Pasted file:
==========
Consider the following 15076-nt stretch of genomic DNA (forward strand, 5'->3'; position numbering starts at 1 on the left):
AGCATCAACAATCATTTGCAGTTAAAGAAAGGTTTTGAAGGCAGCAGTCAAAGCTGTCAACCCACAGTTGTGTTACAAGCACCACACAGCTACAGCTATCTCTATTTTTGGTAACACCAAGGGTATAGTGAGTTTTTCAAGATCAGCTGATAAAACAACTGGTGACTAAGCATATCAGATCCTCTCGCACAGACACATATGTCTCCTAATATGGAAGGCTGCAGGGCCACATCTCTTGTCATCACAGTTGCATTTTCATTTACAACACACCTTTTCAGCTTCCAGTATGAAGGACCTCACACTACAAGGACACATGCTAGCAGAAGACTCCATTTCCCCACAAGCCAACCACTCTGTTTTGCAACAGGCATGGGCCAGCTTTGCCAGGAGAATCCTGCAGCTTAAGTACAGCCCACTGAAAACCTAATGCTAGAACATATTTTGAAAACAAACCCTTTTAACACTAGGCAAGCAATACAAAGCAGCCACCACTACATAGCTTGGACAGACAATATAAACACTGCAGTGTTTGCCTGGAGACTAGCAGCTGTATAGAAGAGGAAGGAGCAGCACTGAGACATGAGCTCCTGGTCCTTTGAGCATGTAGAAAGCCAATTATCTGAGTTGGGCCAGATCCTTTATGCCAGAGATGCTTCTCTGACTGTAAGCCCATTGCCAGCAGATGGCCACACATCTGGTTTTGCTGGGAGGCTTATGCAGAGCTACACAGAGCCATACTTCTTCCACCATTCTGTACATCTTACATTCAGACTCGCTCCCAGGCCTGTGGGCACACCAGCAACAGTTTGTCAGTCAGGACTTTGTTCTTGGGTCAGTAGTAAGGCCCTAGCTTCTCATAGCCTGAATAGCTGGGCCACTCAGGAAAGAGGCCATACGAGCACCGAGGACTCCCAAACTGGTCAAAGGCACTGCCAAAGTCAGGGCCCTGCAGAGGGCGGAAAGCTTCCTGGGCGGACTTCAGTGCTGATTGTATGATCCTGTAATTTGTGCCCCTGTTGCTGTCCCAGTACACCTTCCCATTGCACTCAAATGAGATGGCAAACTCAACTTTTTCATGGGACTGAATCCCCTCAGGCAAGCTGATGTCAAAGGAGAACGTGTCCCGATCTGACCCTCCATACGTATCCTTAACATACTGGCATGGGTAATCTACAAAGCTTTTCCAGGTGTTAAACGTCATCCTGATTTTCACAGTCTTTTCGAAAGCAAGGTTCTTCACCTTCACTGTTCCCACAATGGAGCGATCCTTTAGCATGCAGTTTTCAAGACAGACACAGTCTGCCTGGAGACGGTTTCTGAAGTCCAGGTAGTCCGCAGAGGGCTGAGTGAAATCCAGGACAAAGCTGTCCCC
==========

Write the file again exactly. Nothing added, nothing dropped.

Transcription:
Consider the following 15076-nt stretch of genomic DNA (forward strand, 5'->3'; position numbering starts at 1 on the left):
AGCATCAACAATCATTTGCAGTTAAAGAAAGGTTTTGAAGGCAGCAGTCAAAGCTGTCAACCCACAGTTGTGTTACAAGCACCACACAGCTACAGCTATCTCTATTTTTGGTAACACCAAGGGTATAGTGAGTTTTTCAAGATCAGCTGATAAAACAACTGGTGACTAAGCATATCAGATCCTCTCGCACAGACACATATGTCTCCTAATATGGAAGGCTGCAGGGCCACATCTCTTGTCATCACAGTTGCATTTTCATTTACAACACACCTTTTCAGCTTCCAGTATGAAGGACCTCACACTACAAGGACACATGCTAGCAGAAGACTCCATTTCCCCACAAGCCAACCACTCTGTTTTGCAACAGGCATGGGCCAGCTTTGCCAGGAGAATCCTGCAGCTTAAGTACAGCCCACTGAAAACCTAATGCTAGAACATATTTTGAAAACAAACCCTTTTAACACTAGGCAAGCAATACAAAGCAGCCACCACTACATAGCTTGGACAGACAATATAAACACTGCAGTGTTTGCCTGGAGACTAGCAGCTGTATAGAAGAGGAAGGAGCAGCACTGAGACATGAGCTCCTGGTCCTTTGAGCATGTAGAAAGCCAATTATCTGAGTTGGGCCAGATCCTTTATGCCAGAGATGCTTCTCTGACTGTAAGCCCATTGCCAGCAGATGGCCACACATCTGGTTTTGCTGGGAGGCTTATGCAGAGCTACACAGAGCCATACTTCTTCCACCATTCTGTACATCTTACATTCAGACTCGCTCCCAGGCCTGTGGGCACACCAGCAACAGTTTGTCAGTCAGGACTTTGTTCTTGGGTCAGTAGTAAGGCCCTAGCTTCTCATAGCCTGAATAGCTGGGCCACTCAGGAAAGAGGCCATACGAGCACCGAGGACTCCCAAACTGGTCAAAGGCACTGCCAAAGTCAGGGCCCTGCAGAGGGCGGAAAGCTTCCTGGGCGGACTTCAGTGCTGATTGTATGATCCTGTAATTTGTGCCCCTGTTGCTGTCCCAGTACACCTTCCCATTGCACTCAAATGAGATGGCAAACTCAACTTTTTCATGGGACTGAATCCCCTCAGGCAAGCTGATGTCAAAGGAGAACGTGTCCCGATCTGACCCTCCATACGTATCCTTAACATACTGGCATGGGTAATCTACAAAGCTTTTCCAGGTGTTAAACGTCATCCTGATTTTCACAGTCTTTTCGAAAGCAAGGTTCTTCACCTTCACTGTTCCCACAATGGAGCGATCCTTTAGCATGCAGTTTTCAAGACAGACACAGTCTGCCTGGAGACGGTTTCTGAAGTCCAGGTAGTCCGCAGAGGGCTGAGTGAAATCCAGGACAAAGCTGTCCCC